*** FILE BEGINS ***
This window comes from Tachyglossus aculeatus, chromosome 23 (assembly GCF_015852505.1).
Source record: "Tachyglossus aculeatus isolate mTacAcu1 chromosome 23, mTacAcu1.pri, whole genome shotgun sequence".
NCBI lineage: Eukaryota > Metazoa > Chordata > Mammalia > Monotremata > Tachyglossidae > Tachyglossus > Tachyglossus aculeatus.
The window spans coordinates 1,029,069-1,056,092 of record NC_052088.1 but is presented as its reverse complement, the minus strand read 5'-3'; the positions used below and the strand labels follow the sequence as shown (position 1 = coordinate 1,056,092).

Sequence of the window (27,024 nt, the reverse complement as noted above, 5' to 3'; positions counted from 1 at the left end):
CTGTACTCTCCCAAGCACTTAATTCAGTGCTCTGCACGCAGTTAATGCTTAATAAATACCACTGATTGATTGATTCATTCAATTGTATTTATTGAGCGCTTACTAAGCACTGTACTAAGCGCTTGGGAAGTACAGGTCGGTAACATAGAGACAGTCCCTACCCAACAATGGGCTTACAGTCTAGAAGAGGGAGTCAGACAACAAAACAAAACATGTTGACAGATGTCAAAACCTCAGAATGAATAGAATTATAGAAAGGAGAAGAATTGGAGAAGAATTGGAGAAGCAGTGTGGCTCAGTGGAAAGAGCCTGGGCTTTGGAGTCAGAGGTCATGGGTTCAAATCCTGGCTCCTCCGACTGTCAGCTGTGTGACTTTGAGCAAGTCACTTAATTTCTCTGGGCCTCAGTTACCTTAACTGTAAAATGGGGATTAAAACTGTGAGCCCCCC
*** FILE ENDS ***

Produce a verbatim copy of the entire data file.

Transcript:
This window comes from Tachyglossus aculeatus, chromosome 23 (assembly GCF_015852505.1).
Source record: "Tachyglossus aculeatus isolate mTacAcu1 chromosome 23, mTacAcu1.pri, whole genome shotgun sequence".
NCBI lineage: Eukaryota > Metazoa > Chordata > Mammalia > Monotremata > Tachyglossidae > Tachyglossus > Tachyglossus aculeatus.
The window spans coordinates 1,029,069-1,056,092 of record NC_052088.1 but is presented as its reverse complement, the minus strand read 5'-3'; the positions used below and the strand labels follow the sequence as shown (position 1 = coordinate 1,056,092).

Sequence of the window (27,024 nt, the reverse complement as noted above, 5' to 3'; positions counted from 1 at the left end):
CTGTACTCTCCCAAGCACTTAATTCAGTGCTCTGCACGCAGTTAATGCTTAATAAATACCACTGATTGATTGATTCATTCAATTGTATTTATTGAGCGCTTACTAAGCACTGTACTAAGCGCTTGGGAAGTACAGGTCGGTAACATAGAGACAGTCCCTACCCAACAATGGGCTTACAGTCTAGAAGAGGGAGTCAGACAACAAAACAAAACATGTTGACAGATGTCAAAACCTCAGAATGAATAGAATTATAGAAAGGAGAAGAATTGGAGAAGAATTGGAGAAGCAGTGTGGCTCAGTGGAAAGAGCCTGGGCTTTGGAGTCAGAGGTCATGGGTTCAAATCCTGGCTCCTCCGACTGTCAGCTGTGTGACTTTGAGCAAGTCACTTAATTTCTCTGGGCCTCAGTTACCTTAACTGTAAAATGGGGATTAAAACTGTGAGCCCCCC